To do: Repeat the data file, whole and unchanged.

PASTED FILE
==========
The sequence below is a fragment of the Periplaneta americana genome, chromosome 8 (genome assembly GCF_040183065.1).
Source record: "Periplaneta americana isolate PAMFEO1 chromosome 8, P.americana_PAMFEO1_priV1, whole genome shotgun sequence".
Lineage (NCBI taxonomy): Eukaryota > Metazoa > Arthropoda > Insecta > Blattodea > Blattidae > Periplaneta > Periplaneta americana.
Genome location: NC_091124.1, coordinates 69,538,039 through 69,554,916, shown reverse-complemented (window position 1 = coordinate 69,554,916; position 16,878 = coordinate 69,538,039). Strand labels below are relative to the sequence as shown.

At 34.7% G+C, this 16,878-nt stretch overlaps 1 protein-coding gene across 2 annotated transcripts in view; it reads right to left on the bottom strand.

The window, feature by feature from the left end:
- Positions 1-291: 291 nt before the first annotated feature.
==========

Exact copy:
The sequence below is a fragment of the Periplaneta americana genome, chromosome 8 (genome assembly GCF_040183065.1).
Source record: "Periplaneta americana isolate PAMFEO1 chromosome 8, P.americana_PAMFEO1_priV1, whole genome shotgun sequence".
Lineage (NCBI taxonomy): Eukaryota > Metazoa > Arthropoda > Insecta > Blattodea > Blattidae > Periplaneta > Periplaneta americana.
Genome location: NC_091124.1, coordinates 69,538,039 through 69,554,916, shown reverse-complemented (window position 1 = coordinate 69,554,916; position 16,878 = coordinate 69,538,039). Strand labels below are relative to the sequence as shown.

At 34.7% G+C, this 16,878-nt stretch overlaps 1 protein-coding gene across 2 annotated transcripts in view; it reads right to left on the bottom strand.

The window, feature by feature from the left end:
- Positions 1-291: 291 nt before the first annotated feature.